More importantly, has the church become blind to how quickly treating the symptoms obscures the cure? Rather than pointing people outside themselves and to Christ, we settle for home remedies. Because there are still allusions to the cure, we’re unaware how treating symptoms has become the atoning work.
Pragmatism Plain and Simple
Pragmatism is a philosophy of getting results. The ends justify the means. What works is what’s right. In the context of this approach within Christianity, the result is results without faith. The insidious nature of it within so many of our churches is that we sprinkle Scripture everywhere. We even include the Gospel as an aspect of the programs to be worked in when the sales pitch timing is right.
We’ve been in this pattern of thinking so long that we’ve become blind to the arrogance and idolatry behind it all. In our pride, we imagine that we can produce fruit or at least contribute to its production. In our idolatry, we shift the Holy Trinity to the background as we bring life change, community impact, and cultural engagement to the front.
We’ve become addicted to results, so we never critically think through the theological and spiritual ramifications of trading supernatural faith for what we can accomplish. We find ourselves religiously busy yet spiritually atrophied.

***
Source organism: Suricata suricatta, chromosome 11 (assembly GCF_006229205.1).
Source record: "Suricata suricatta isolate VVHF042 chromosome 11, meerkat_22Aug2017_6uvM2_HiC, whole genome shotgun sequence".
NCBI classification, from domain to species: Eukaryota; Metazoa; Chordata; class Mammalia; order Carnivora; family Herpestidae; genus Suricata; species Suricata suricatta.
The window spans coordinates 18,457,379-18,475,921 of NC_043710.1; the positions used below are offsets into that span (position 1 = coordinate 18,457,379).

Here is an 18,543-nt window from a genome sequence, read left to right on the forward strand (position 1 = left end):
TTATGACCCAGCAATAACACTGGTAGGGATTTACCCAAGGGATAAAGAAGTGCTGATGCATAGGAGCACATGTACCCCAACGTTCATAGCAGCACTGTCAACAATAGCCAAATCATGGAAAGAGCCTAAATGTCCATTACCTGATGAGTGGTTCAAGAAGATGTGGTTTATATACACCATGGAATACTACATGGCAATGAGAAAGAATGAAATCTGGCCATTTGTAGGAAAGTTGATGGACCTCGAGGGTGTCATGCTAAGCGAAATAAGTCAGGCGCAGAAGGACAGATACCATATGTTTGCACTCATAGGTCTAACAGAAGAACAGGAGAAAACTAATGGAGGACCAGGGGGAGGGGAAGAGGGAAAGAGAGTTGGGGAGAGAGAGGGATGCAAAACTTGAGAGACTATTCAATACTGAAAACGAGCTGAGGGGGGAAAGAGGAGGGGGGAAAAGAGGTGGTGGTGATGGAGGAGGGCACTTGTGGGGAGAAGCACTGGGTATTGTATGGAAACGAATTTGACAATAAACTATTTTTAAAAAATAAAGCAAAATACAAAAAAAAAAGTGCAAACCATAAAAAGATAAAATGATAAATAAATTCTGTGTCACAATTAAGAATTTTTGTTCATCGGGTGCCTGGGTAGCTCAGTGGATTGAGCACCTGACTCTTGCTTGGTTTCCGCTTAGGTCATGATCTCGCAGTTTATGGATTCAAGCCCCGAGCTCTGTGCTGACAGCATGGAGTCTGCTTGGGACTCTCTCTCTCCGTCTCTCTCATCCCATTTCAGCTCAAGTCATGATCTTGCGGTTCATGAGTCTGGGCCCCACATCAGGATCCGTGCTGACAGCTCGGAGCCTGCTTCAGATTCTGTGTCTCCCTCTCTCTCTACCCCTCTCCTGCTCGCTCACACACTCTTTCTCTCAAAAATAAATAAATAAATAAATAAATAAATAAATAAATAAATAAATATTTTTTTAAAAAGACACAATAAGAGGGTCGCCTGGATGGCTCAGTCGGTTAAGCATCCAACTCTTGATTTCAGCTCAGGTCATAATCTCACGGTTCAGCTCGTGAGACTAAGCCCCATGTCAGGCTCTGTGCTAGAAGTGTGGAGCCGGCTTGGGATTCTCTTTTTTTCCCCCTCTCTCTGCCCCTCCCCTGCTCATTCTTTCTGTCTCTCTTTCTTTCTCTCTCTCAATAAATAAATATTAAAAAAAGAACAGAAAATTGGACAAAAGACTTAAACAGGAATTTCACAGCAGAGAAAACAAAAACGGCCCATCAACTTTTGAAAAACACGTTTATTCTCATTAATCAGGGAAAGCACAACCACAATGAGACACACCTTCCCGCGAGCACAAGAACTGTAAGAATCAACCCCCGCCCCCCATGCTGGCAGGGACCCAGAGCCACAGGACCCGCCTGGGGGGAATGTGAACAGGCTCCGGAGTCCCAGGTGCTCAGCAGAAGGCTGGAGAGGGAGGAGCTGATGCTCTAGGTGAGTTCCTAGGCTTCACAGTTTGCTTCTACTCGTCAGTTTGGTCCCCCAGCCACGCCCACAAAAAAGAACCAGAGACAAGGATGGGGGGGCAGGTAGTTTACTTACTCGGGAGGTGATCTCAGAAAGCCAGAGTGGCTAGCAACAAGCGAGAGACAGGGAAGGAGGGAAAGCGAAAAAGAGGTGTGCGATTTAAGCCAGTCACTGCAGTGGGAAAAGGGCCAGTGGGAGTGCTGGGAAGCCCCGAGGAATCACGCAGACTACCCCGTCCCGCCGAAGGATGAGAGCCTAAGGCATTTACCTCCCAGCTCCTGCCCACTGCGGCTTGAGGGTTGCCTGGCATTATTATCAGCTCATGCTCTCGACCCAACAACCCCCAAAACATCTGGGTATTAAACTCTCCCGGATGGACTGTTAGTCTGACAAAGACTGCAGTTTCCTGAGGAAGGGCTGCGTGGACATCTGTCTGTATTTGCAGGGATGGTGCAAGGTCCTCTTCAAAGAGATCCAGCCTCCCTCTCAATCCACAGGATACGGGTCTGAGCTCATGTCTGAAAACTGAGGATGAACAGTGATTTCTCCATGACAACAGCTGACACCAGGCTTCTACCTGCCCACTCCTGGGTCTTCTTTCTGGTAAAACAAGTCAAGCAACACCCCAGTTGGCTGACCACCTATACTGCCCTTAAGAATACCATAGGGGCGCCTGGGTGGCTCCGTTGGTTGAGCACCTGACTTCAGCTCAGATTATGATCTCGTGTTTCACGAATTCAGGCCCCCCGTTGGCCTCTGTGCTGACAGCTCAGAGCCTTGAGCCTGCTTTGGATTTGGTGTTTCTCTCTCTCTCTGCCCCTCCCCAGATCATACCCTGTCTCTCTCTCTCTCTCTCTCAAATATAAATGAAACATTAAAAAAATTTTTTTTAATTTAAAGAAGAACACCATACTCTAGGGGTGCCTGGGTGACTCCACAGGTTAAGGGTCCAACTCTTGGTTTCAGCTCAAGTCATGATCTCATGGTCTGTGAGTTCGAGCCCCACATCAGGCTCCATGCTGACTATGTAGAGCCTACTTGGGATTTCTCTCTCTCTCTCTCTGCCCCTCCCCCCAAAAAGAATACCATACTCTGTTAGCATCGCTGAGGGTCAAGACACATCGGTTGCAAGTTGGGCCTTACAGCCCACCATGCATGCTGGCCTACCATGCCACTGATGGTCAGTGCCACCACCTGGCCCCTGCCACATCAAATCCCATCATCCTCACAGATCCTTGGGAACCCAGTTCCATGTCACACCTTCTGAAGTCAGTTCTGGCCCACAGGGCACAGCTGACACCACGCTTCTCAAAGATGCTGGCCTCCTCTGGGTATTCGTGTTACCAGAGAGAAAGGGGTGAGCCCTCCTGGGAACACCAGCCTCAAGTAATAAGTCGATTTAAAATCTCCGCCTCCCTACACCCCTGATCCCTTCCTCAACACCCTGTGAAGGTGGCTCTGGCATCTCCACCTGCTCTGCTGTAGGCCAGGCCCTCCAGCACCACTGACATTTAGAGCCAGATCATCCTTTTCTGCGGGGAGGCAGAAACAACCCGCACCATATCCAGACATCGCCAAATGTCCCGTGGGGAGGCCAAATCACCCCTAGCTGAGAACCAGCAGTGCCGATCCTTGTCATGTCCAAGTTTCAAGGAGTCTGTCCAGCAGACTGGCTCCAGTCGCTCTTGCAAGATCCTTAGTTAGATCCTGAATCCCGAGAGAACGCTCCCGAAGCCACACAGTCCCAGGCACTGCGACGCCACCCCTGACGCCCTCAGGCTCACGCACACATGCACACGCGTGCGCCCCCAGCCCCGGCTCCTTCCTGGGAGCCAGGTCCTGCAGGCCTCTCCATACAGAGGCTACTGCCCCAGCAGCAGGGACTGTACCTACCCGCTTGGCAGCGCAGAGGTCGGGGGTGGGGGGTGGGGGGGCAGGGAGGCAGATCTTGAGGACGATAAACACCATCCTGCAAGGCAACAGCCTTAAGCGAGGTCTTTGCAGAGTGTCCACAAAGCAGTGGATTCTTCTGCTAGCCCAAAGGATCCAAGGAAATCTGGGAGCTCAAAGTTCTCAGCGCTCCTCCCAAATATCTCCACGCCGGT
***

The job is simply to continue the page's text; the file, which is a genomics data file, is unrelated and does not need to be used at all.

Burdened and Burnt Out
Souls are parched despite quenched practical thirsts. Armed with tips, advice, steps, and plenty of Biblical application, we still wrestle with guilt, shame, regret, sorrow, and ultimately unbelief. I’ve seen so many weary shipwrecked believers clinging to scarce driftwood while churches call out from the safety of a rescue vessel with instructions on how to pace yourself in the water. I’ve been that capsized believer for long stretches.
Longing for a word of peace, absolution, and hope to reorient our hearts to the reality of the Gospel, we only receive to-do lists. We have opportunities to serve, teach, sing, and volunteer. We’re offered classes, groups, projects, and meetings. There are many hoops to jump through, but it looks more like behavior modification training for a dog show than caring for our souls as the sheep of Christ’s pasture.
Pascal’s Wager Versus Paul
I’ve heard different variations of Pascal’s wager since I was a kid. Now I regularly see the sentiment shared in online graphics. Essentially, it states that it’s better to believe in God and have it turn out there is no God than not to believe and find out that there is. All one has to lose by believing is having led a moral life in that line of thought. It seems logical at first glance, but the problem is that it’s not biblical.